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Parent worried about kid using credit card through game console gets security tips

A player competes in the Epic Games Inc. Fortnite: Battle Royale Celebrity Pro Am in Los Angeles on June 12, 2018.
A player competes in the Epic Games Inc. Fortnite: Battle Royale Celebrity Pro Am in Los Angeles on June 12, 2018. Bloomberg

Q. My son’s 11th birthday is coming up and my husband and I intend to get him one of those new game consoles. We’ve never had one in the house before and because of that I have a few questions and concerns. My main concern with giving my son a gaming console is that these days I’ve heard a lot about children taking their parents’ credit cards and making purchases in these games without their parents’ permission. Money doesn’t exactly grow on trees for us, and that’s why I’m somewhat apprehensive going forward. If my son does end up making a purchase without my permission, can I get refunded for it? Not to mention, I’m not even sure what games my son should be playing for someone his age. Do you have any advice?

A: It’s natural for a parent to be concerned about their child and video games, especially this day and age, so let’s help you out.

For starters, if you want to know what sort of content you should be aware of when purchasing a video game, you can check its rating by the Electronic Software Rating Board (ESRB) on the front of the game’s box. The ESRB label tells you the suggested age range audience for a game (E=Everyone, T=Teens, M=Mature). The rating on the back provides broader details on why that game has a certain rating i.e., a “T” rating might have violence or foul language in it.

Electronic purchases made by children, especially in video games, has become a large issue in recent years. There are many ways that you can avoid this from happening. The most obvious is to not let your children get their hands on your credit card(s), but here are a few other suggestions:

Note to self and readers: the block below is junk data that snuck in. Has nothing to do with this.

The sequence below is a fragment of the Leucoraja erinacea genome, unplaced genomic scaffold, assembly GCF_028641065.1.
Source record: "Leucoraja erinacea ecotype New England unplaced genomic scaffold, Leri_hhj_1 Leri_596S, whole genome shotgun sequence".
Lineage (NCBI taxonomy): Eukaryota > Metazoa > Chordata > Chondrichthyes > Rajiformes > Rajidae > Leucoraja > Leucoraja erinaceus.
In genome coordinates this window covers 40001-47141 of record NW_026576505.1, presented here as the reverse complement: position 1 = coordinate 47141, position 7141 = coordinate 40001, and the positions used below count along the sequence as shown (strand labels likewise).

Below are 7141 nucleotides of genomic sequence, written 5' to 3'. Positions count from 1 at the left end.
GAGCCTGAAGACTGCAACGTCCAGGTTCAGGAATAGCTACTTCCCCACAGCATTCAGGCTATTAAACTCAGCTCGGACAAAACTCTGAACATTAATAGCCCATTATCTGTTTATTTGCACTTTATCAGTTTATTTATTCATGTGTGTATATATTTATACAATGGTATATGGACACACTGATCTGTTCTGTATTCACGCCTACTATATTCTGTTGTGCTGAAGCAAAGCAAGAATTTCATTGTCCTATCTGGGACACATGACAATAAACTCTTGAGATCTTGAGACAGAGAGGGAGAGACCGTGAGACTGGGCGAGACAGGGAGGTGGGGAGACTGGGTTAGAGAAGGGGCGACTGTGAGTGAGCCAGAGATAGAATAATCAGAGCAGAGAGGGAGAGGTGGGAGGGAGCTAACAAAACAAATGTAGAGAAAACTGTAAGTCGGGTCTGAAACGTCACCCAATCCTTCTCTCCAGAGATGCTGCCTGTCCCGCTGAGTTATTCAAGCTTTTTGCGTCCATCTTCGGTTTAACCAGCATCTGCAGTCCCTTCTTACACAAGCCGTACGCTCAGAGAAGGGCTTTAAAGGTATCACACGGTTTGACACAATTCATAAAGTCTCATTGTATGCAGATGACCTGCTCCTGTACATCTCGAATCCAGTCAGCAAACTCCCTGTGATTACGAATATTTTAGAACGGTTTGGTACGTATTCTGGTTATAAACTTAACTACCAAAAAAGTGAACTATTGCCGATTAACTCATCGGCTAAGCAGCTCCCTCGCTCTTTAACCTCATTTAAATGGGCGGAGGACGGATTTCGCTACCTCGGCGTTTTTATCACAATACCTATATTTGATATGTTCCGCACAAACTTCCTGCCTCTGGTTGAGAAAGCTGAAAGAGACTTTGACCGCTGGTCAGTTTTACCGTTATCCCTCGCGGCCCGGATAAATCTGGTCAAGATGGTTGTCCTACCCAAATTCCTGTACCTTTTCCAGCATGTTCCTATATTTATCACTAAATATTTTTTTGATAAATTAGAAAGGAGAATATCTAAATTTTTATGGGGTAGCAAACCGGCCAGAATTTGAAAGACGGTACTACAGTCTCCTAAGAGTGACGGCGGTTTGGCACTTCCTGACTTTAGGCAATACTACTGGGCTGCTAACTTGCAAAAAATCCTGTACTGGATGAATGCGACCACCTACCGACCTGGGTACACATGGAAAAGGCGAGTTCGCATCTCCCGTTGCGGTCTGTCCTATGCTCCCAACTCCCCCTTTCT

▪ Password-protect the console. Your child can still play games on it, but many consoles have an option to require a password for things like making purchases, or even to play games above a certain ESRB Rating. To do either, your child would need you to input your password.

▪ On some consoles you can create a “child account” that has limited access to certain features, namely, being unable to make any online purchases.

▪ You could choose to not store your credit card information on the console.

▪ It also wouldn’t hurt to consult some online FAQs or forums for more tips.

Every year, the Better Business Bureau receives a good number of complaints from parents against game companies for not refunding purchases made by children without their knowledge. It’s important to understand that game companies are not at fault for these unauthorized purchases and are well within their rights to not provide refund, especially if it is indicated in their terms of usage or refund policy. Rather, it is up to the parents to prevent these purchases from happening in the first place. Kids can be sneaky, so you always have to be one step ahead.

Action Line is written by Blair Looney, president and CEO for the Better Business Bureau serving Central California. Send your consumer concerns, questions and problems to Action Line at the Better Business Bureau, 2600 W. Shaw Lane, Fresno, CA 93711 or